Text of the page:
Tuesday, November 17, 2009

White, Duesing, and Yarnell, eds. Restoring Integrity in Baptist Churches - A book review

White, Thomas, Jason G. Duesing, and Malcom B. Yarnell III, eds. Restoring Integrity in Baptist Churches. Grand Rapids: Kregel, 2008. 183 pp. $ 8.04.

Though, not directly touted as such, this volume is a collection of papers presented at the second annual Baptist Distinctive Conference at Southwestern Baptist Theological Seminary in September of 2006. In the context of restoring integrity in Baptist churches, this volume offers papers on the topics of church membership by John Hammett and Mark Dever; on the topic of baptism by Daniel Akin, David Allen, Thomas White, and Jason Lee; on the topic of the Lord’s supper by Thomas White and Emir Caner; on the topic of Church Discipline by Gregory Wills and R. Stanton Norman; and on the topic of the priesthood of believers by Malcolm Yarnell III.


In the introduction to this volume, co-editor White proposes that “the presentations in this book seek to confront these challenges and how a church can maintain proper ecclesiology while remaining relevant to culture” (18). The challenges he is referring to are five: extreme individualism, theological denigration, emergence of megachurches, consumer driven culture, and the seeker sensitive movement. He also adds that the ordering of the chapters is thematic, but not in order of importance.

The first two chapters focus on regenerate church membership. Hammett looks “at the Biblical rational for regenerate church membership,” then he traces “its rise and fall in Baptist life” and argues “for its centrality in Biblical ecclesiology.” Finally he suggests “ways that it may be recovered in Baptist churches today” (22). Dever, writing on the same topic, approaches the discussion with a theologically driven, yet pragmatically applied directive on how to regain meaningful church membership.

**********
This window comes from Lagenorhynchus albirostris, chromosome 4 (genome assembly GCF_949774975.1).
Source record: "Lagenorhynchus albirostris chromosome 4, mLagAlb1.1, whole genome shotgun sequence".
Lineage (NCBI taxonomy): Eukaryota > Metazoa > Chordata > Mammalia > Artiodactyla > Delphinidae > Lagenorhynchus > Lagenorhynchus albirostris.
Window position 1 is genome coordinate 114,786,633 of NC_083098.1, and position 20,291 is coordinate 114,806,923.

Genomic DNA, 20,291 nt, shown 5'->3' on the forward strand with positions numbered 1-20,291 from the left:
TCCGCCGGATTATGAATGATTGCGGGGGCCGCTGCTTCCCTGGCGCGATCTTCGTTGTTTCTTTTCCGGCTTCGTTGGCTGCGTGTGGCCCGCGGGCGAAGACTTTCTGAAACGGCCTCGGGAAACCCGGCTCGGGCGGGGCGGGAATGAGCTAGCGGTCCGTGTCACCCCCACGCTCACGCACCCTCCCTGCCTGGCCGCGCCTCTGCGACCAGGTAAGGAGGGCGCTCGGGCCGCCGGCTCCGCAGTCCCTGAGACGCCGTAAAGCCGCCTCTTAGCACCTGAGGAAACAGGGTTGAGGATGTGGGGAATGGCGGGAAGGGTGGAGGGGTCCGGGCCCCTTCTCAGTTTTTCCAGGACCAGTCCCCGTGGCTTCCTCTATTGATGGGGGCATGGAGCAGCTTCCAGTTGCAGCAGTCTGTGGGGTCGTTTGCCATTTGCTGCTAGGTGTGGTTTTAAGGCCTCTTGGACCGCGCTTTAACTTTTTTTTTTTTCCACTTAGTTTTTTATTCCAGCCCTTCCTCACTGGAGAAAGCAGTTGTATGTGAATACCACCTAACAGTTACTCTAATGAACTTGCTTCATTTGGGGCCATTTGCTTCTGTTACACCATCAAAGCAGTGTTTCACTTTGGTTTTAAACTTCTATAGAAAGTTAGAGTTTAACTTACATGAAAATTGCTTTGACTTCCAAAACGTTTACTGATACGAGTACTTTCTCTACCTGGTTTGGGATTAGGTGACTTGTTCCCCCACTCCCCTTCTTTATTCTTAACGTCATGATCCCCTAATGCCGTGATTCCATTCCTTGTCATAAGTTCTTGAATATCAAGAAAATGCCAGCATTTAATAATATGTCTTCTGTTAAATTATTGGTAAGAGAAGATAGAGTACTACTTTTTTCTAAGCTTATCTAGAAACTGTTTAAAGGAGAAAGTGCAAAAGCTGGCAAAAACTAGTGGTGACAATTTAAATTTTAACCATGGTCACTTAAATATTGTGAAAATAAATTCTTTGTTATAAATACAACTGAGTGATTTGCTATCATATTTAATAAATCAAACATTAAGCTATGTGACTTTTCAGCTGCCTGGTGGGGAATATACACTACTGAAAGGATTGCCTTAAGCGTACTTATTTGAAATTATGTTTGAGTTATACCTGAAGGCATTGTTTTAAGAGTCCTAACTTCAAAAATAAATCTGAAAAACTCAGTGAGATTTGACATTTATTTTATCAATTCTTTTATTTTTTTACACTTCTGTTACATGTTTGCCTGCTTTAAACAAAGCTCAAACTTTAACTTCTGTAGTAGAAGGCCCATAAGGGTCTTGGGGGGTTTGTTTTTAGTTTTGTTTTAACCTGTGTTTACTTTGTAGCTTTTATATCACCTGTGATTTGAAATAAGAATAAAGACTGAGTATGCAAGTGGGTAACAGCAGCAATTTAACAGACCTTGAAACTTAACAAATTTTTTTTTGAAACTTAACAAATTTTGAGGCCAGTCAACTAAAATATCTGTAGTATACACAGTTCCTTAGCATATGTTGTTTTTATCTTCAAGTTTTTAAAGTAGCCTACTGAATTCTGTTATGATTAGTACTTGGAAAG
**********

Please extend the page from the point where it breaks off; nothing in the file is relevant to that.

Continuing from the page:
The next four chapters focus on baptism. Akin begins this section by defining baptism from a theological point of view with an exegesis of Rom 6:1-14. His chapter is followed by historical, lexical, and Biblical analysis of the necessity of immersion, wherein Allen reminds us that “baptism symbolizes cleansing, but is far more than cleansing. To substitute sprinkling or pouring for immersion focuses on the cleansing only; it lacks the symbolism of the method of cleansing that is the cross of Christ” (105). White’s chapter follows; in it he brings “six overlapping categories” into the discussion: subject, mode, meaning, place, administrator, and formula. This section is concluded by Lee’s attempt at connecting baptism and covenant historically, but not theologically.

The next section focuses on the Lord Supper. White presents a theological study on the topic and offers a good resource to all the issues one must consider and all the positions that are present in Christendom. Caner presents a historical overview which culminates in a useful analysis of five views on the supper: laissez-faire, open, cracked, closed, and locked communions. Both authors do a good job at defining their terminology in an area of theology where terminology is used with very little consistency.